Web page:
Patients are only human, and it’s not uncommon for people to ascribe meaning and attach value to objects that have no material or monetary worth. Staff often has no way of knowing which items in a patient’s possession could fall into this category, so a system that facilitates comprehensive documentation is a facility’s best defense against lost or misplaced personal treasures.

7. High Costs of Investigation & Reimbursement

For many hospital systems, emergency departments are a common source of post property claims. Small items like jewelry, dentures, hearing aids, and prosthetic devices can cost thousands of dollars to replace.

Reimbursement claims cost more than items’ cash value, too. Claims for lost, stolen, or damaged patient property also take time to report, investigate, document, and resolve.

8. Risk to Your Healthcare Facility’s Reputation

While healthcare practitioners want to focus on quality of care and good health outcomes, patients are also consumers of healthcare services, and as such, have come to expect a high level of service that’s comparable to their experiences in other aspects of their lives.

In an age of starred online reviews and online content that goes viral fast, a seemingly small misstep that affects patient experience can quickly become a public crisis and a reputational challenge for your organization.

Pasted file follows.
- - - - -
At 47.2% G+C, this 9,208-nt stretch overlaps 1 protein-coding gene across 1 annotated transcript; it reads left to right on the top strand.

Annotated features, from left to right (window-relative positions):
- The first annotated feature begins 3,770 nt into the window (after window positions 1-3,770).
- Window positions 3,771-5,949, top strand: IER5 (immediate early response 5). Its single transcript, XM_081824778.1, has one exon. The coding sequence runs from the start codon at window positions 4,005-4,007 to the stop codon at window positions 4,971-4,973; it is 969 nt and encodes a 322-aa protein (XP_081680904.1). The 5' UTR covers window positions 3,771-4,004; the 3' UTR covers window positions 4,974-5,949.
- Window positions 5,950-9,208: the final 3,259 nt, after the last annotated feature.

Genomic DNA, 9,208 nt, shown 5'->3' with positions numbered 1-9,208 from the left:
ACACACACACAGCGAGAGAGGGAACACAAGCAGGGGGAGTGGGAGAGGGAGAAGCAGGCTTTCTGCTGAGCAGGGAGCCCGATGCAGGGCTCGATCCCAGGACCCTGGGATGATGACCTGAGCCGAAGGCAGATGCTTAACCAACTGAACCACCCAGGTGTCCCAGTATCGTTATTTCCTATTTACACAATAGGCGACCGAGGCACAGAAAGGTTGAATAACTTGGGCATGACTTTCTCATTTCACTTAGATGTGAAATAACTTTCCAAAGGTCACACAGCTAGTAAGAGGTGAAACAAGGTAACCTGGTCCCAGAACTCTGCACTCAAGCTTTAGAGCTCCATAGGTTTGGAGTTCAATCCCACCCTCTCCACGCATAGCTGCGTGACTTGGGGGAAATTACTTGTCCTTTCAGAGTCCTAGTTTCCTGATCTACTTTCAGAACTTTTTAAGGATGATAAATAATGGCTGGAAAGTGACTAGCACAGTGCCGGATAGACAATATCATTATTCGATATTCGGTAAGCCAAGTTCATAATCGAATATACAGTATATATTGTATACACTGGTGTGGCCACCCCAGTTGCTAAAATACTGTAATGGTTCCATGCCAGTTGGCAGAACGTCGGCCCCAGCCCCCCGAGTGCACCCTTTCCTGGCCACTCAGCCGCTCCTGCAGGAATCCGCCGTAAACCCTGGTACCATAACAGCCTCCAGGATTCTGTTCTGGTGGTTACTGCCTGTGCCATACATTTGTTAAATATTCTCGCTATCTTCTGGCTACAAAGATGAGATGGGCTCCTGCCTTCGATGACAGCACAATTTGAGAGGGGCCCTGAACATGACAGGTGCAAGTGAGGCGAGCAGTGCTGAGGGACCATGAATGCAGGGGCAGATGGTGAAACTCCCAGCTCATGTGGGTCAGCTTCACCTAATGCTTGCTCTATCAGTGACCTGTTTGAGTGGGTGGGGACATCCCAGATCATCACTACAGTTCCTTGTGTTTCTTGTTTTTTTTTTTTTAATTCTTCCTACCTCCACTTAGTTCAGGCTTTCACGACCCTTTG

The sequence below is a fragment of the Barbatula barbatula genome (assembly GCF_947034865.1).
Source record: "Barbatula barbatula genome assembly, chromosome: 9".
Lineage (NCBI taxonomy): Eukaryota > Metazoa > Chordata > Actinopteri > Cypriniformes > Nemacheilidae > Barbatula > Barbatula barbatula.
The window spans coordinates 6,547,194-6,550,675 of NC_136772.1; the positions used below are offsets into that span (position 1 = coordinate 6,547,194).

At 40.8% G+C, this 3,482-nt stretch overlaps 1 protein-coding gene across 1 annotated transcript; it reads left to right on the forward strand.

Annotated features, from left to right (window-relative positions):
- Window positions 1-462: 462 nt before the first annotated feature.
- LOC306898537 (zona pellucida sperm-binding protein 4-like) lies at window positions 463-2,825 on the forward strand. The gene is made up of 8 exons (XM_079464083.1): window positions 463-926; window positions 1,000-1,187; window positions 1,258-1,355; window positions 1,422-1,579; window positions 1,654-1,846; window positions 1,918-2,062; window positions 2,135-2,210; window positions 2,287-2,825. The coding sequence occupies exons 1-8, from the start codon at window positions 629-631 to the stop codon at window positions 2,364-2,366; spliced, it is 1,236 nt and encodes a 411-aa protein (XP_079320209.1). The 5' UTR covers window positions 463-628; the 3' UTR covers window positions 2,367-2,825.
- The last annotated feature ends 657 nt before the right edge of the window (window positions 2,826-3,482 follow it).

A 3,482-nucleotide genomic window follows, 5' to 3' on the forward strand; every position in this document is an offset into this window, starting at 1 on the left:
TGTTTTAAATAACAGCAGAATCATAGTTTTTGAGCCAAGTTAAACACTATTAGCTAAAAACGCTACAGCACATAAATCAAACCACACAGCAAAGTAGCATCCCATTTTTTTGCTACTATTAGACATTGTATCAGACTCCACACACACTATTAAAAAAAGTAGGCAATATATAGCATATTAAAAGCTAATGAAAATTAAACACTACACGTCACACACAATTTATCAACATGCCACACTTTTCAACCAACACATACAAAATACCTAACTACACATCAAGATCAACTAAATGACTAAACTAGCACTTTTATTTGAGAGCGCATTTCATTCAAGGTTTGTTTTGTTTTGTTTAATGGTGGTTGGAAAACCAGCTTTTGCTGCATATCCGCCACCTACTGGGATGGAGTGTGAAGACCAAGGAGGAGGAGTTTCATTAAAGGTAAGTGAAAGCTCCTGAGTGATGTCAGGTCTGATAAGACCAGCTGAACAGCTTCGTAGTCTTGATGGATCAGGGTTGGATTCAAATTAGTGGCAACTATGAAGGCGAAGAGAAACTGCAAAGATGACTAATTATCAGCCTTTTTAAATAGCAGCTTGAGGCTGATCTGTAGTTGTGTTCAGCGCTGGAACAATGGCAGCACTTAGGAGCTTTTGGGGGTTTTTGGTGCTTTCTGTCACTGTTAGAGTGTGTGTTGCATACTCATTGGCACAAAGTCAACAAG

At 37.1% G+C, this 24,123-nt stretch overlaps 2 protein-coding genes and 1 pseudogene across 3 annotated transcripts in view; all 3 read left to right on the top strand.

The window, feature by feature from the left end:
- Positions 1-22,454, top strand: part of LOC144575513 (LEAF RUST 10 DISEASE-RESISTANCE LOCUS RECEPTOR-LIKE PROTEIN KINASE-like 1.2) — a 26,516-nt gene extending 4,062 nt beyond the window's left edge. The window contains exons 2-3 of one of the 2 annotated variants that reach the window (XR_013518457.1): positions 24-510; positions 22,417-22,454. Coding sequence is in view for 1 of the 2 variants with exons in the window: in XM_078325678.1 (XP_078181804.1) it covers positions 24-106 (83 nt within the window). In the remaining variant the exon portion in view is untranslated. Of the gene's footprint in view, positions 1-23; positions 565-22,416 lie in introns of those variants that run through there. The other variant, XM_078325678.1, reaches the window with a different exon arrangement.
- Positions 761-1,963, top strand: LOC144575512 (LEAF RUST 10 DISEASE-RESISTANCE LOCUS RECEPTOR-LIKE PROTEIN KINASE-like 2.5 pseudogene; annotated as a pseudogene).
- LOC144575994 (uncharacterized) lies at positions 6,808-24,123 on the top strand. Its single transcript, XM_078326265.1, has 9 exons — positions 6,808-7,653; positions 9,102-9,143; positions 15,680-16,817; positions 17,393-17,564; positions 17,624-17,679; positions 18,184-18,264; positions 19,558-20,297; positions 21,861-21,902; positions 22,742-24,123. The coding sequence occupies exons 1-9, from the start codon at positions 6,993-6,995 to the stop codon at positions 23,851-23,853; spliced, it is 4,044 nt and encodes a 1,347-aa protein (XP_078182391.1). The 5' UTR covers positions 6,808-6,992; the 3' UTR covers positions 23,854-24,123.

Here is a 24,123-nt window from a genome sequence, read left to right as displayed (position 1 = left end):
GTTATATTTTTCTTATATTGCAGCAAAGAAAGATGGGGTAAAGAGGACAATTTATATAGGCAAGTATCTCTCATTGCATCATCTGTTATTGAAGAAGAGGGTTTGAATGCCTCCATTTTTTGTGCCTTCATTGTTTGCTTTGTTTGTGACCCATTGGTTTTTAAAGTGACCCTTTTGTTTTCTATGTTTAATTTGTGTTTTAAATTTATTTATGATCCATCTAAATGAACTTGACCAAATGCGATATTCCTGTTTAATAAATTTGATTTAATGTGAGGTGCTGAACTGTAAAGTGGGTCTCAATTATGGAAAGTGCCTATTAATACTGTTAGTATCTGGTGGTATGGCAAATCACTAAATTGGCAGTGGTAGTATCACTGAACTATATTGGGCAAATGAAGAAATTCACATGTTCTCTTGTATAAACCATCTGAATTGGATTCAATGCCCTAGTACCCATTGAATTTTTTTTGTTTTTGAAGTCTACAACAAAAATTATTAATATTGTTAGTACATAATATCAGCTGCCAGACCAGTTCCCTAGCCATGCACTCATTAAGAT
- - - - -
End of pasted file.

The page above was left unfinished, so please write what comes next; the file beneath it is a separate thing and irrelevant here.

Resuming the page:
9. Litigation Risk

A hospital doesn’t have to have rampant challenges in its patient property handling processes to be at risk. One lost item can lead to a lawsuit and its associated costs. If a patient can prove they had the item and it was lost while in your facility’s care, depending on state laws, patients or their families may be allowed to sue.

One Simple Change Can Benefit Everyone Involved

Automating patient belongings collection can help mitigate risks to healthcare staff, patients, and your organization by introducing a higher level of process standardization. And a solution that enables staff to quickly and completely generate accurate records and document details—right down to photographic records of models and serial numbers—can be a game-changer.

Staff can quickly and confidently account for all patient belongings, and digital records create one source of organizational truth. Patients may note the attentiveness to their personal property and feel cared for in a holistic way. But most importantly, nursing staff can focus their time and attention on providing the best in patient care.

Learn more about the benefits of automating your tracking and management of patient belongings. Click here or below to download our free whitepaper.